Willy Wonka would have set up a factory in the Lake District, such is the region’s obvious and unabashed love of sweet eccentricity.
This is my first thought as I walk down the lanes and side streets of Ulverston, the first of the major towns as you enter “The Lakes”. Strictly speaking, it’s on the fringes, not in the park itself, but I was here for a weekend with my friend, Nicky, who had decided to leave the four-wheel-drive land of Barnes, and debouche to Ulverston, home of Laurel and Hardy, sweet shops and quaint idiosyncrasy. And it’s a delight.
Blue plaques on the walls of buildings, from bakers to banks, tell of the history of the place, and it has a feel of a winter Alpine resort; built for harsh long winters, although Nicky assures me it only had ten days of snow and ice last year. During our visit, they were celebrating their Dickensian festival, when locals dress up in Victorian attire and parade their petticoats and top hats, looking like extras out of A Christmas Carol, and breaking into “indeed, indeed, sir, thank you very much, I shouldn’t wonder,” and tipping their hats as they pass each other. This is the land of dog walkers, and old-fashioned bakers and butchers and witchery shops selling oils and smudges of white sage to keep away bad energies – and tourists.
It is also a town which is the perfect base for tours of the local villages and walks on the Fens, which are inspiring. You smell the freshness of the air as soon as you leave the train – especially if you’ve come all the way from Euston. If you are hiring a car, my advice is to choose one with good suspension and keep it small. A four-wheel-drive sounds like a good idea, but roads are narrow, pot-holes are like landmines, and smaller cars are easier to park.
Ulverston seems to have countless tributes – statues large and small – to celebrate the comic duo of Laurel and Hardy (although, technically, it is Laurel who was born here). They also have a small museum, which is worth a visit, as is the small but charming cinema; a throwback to a bygone era, with tickets delivered by hand, pots of tea and biscuits, and the old Pearl & Dean reels and ads for Kia-Ora. The films are new, but the experience is magic. For food, rather than eating locally, I suggest venturing to nearby Broughton on Furness, where one of the best pubs in the country for fireside comfort and food is located, The Blacksmith Arms (according to the Sunday Times).
I took a walk to the Hoad Monument, built in honour of Sir John Barrow, and now a Grade II listed structure, resembling a lighthouse in a sea of fields and pastures, with views over Morecambe Bay and Yorkshire Dales. Barrow was one of the founders of the Royal Geographical Society; a polymath, teacher, keen mathematician and linguist, and an interest in astronomy, he became second secretary to the Admiralty and one of the leading promoters of 19th century exploration. His monument here is a must do, even if you don’t climb the tower, as the surrounding views are nothing short of breath-taking.
I have climbed the Duomo in Florence and Rome, the leaning tower in Pisa and many turrets in many castles up to their bells, but nothing is as narrow and challenging, or exhilarating. Its 112 steps are inscribed “aim high, go far” as a word of encouragement, and a sense of mind over matter is required because you feel as though you must lean away from the stairs and face the abyss below which, for a moment, takes your breath away. Once you take the journey, and venture down, they ask you to ring a bell and sign the visitors’ book – I couldn’t help but scribble, ‘I am still alive’. As for the hill, it’s a doddle and benefits from being one of those walks where you don’t need to come down the same way you came up.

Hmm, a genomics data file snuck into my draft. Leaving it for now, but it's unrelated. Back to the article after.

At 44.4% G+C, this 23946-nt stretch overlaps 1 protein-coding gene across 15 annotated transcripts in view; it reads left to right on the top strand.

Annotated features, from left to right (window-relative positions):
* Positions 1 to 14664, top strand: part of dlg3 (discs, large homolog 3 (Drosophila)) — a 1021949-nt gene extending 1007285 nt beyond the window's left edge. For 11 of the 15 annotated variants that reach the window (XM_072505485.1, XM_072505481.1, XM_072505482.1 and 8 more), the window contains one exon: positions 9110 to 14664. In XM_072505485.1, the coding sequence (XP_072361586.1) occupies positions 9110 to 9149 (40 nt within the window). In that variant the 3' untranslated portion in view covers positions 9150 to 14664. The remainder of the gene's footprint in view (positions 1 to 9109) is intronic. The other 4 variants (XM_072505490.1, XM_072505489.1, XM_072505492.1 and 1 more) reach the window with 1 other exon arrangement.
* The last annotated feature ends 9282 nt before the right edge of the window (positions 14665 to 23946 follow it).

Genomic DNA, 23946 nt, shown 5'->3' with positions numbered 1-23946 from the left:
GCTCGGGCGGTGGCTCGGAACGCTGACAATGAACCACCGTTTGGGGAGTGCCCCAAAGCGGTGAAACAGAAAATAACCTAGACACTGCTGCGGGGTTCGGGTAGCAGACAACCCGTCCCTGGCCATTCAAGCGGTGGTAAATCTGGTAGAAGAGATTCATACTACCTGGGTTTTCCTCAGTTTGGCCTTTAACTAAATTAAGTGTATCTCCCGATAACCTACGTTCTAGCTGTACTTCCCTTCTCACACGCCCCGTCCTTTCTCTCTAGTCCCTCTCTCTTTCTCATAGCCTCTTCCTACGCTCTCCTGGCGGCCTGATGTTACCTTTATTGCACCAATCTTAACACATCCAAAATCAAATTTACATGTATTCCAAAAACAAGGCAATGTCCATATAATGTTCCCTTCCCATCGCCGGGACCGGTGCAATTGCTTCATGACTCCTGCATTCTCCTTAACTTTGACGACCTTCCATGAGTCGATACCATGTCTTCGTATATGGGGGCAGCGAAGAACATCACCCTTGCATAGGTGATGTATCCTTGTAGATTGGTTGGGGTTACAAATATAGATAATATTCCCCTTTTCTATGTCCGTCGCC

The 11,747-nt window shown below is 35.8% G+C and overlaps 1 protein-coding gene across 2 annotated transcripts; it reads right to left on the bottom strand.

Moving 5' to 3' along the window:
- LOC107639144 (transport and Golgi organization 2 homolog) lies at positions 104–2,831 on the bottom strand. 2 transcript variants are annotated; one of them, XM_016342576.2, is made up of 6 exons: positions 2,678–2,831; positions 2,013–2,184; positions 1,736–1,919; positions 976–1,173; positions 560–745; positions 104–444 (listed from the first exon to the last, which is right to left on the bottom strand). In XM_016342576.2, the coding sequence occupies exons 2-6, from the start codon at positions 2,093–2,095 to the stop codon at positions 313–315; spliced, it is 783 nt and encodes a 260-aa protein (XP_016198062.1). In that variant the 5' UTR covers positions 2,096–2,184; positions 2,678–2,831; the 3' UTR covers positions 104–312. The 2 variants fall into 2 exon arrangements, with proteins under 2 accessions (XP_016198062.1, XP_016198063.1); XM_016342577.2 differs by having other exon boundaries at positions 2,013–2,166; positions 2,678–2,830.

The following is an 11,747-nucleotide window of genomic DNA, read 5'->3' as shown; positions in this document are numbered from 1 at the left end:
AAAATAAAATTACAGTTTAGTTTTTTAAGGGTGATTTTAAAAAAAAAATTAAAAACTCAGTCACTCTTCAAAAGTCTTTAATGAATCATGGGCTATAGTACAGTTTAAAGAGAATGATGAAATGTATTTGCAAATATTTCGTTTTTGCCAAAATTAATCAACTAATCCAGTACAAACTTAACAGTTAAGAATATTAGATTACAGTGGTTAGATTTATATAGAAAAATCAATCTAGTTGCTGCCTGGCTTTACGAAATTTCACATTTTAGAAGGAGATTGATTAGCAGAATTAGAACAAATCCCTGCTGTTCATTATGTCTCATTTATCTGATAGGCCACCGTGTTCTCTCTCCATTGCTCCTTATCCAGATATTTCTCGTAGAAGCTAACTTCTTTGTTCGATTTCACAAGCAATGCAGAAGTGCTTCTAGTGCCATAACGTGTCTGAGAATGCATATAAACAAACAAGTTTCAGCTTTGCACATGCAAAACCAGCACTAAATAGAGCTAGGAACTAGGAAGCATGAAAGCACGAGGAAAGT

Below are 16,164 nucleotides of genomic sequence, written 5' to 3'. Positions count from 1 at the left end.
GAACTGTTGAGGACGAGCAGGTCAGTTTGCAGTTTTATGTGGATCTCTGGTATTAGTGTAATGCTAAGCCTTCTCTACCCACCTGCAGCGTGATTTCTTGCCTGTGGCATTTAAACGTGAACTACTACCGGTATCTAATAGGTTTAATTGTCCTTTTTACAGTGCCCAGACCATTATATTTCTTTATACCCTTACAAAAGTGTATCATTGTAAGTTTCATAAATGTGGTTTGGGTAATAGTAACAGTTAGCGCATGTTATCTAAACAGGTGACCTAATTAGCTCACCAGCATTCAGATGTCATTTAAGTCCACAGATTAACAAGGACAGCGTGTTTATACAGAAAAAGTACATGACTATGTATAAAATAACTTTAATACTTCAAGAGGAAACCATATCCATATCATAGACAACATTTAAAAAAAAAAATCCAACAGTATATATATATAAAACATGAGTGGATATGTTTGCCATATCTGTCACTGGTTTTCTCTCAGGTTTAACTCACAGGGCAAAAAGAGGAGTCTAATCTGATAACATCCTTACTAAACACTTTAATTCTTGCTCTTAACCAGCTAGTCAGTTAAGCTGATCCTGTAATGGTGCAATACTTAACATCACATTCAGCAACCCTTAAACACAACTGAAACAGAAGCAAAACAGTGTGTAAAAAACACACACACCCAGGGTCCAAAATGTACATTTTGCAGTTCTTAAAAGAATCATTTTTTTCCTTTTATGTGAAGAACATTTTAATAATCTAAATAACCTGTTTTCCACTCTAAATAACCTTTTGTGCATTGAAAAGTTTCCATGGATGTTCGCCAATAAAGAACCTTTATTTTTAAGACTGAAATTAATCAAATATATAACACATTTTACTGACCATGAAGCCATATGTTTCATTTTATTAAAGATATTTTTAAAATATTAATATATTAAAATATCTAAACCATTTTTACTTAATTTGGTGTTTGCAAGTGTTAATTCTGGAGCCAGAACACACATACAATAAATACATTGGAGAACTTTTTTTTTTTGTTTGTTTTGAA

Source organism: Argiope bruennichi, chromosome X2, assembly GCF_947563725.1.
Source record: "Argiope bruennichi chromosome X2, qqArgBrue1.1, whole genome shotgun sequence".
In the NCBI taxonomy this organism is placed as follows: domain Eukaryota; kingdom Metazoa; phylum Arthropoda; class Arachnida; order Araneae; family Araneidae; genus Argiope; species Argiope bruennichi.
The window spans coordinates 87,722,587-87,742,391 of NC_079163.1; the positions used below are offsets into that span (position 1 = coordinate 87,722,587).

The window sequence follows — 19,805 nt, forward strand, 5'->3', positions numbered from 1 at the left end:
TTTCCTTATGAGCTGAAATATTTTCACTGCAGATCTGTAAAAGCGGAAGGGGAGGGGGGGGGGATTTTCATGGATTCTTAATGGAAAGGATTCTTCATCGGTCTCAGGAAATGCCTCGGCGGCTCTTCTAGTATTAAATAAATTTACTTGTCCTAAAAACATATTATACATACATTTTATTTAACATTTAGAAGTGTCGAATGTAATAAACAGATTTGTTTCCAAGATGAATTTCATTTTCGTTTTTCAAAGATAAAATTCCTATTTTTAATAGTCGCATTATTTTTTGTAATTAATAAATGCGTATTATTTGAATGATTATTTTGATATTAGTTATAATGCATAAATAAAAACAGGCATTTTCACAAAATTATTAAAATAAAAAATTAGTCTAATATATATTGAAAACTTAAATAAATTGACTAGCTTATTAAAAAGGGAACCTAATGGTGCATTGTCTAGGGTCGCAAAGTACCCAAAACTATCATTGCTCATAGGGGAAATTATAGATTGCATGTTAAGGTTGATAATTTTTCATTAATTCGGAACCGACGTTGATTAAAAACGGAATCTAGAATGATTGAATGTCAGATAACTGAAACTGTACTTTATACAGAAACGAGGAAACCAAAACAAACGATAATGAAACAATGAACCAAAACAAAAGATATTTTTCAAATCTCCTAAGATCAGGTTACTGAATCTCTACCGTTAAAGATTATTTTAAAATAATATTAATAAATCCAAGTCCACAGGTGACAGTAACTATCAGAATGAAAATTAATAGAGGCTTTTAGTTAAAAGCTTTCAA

On the Friday, Nicky drove us to Cartmel, famous for being sticky toffee land. Verging on the Cotswolds or ‘London by the Lakes’, it’s also the preserve of one Simon Rogan, himself busy turning Cartmel into Roganshire with a shop, farm, hotel, café and three-star Michelin star restaurant L’Enclume, in and around the main square, but the village also benefits from the three-star Priory hotel and numerous gift and interiors shops selling wonderful nonsense at London prices. But, for my part, I recommend making your way to the Cartmel village shop and buying all manner of sticky toffee confections, from gin, to pudding, to sauce – or all three. The shop specialises in wonderful chutneys of all concoctions (rhubarb and, yep, sticky toffee chutney) as well as a range of local produce.
When it comes to cheese, Cartmel Cheeses, in Unsworth’s Yard, is phenomenal, not just in its range, but it offers cheese platters for lunch, with requisite chutneys. The local Unsworth Yard brewery is adjacent, and on the day, I was there, the annual Christmas market had taken hold with stalls in the main square, an elegant festive drama in the Priory, including donkeys, and featuring horses and carts, lit up, marching through the high street. They don’t do things by halves in Cartmel, clearly. Little surprise it’s London society’s second home.
A little bundle of sweetness and charm, with a dash of quirkiness, and wrapped up in joy; yes, I think Willy Wonka could have done wonders had he set up in Ulverston.
For more information about Ulverston, including details of shops, festivals and things to see and do, and to start planning your trip, please visit www.chooseulverston.co.uk.
Header photo: Cartmel Cheeses